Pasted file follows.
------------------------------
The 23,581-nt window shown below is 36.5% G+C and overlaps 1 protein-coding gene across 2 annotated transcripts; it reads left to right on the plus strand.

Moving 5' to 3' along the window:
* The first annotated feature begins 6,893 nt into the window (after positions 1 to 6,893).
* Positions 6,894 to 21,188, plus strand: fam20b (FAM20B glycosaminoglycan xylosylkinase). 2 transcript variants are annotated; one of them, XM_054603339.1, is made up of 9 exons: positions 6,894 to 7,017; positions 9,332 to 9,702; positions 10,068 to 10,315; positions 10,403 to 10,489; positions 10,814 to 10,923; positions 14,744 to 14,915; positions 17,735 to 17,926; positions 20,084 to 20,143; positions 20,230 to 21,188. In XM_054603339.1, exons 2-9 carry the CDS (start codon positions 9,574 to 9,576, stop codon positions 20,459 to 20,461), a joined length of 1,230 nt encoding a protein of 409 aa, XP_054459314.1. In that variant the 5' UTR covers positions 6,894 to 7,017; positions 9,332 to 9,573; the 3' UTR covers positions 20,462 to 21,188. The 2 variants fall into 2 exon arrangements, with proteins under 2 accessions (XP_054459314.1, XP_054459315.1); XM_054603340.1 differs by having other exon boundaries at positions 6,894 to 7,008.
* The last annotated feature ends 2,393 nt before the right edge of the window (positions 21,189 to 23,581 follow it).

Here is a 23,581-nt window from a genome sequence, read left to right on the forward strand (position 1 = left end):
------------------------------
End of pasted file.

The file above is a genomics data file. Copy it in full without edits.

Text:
The 23,581-nt window shown below is 36.5% G+C and overlaps 1 protein-coding gene across 2 annotated transcripts; it reads left to right on the plus strand.

Moving 5' to 3' along the window:
* The first annotated feature begins 6,893 nt into the window (after positions 1 to 6,893).
* Positions 6,894 to 21,188, plus strand: fam20b (FAM20B glycosaminoglycan xylosylkinase). 2 transcript variants are annotated; one of them, XM_054603339.1, is made up of 9 exons: positions 6,894 to 7,017; positions 9,332 to 9,702; positions 10,068 to 10,315; positions 10,403 to 10,489; positions 10,814 to 10,923; positions 14,744 to 14,915; positions 17,735 to 17,926; positions 20,084 to 20,143; positions 20,230 to 21,188. In XM_054603339.1, exons 2-9 carry the CDS (start codon positions 9,574 to 9,576, stop codon positions 20,459 to 20,461), a joined length of 1,230 nt encoding a protein of 409 aa, XP_054459314.1. In that variant the 5' UTR covers positions 6,894 to 7,017; positions 9,332 to 9,573; the 3' UTR covers positions 20,462 to 21,188. The 2 variants fall into 2 exon arrangements, with proteins under 2 accessions (XP_054459314.1, XP_054459315.1); XM_054603340.1 differs by having other exon boundaries at positions 6,894 to 7,008.
* The last annotated feature ends 2,393 nt before the right edge of the window (positions 21,189 to 23,581 follow it).

Here is a 23,581-nt window from a genome sequence, read left to right on the forward strand (position 1 = left end):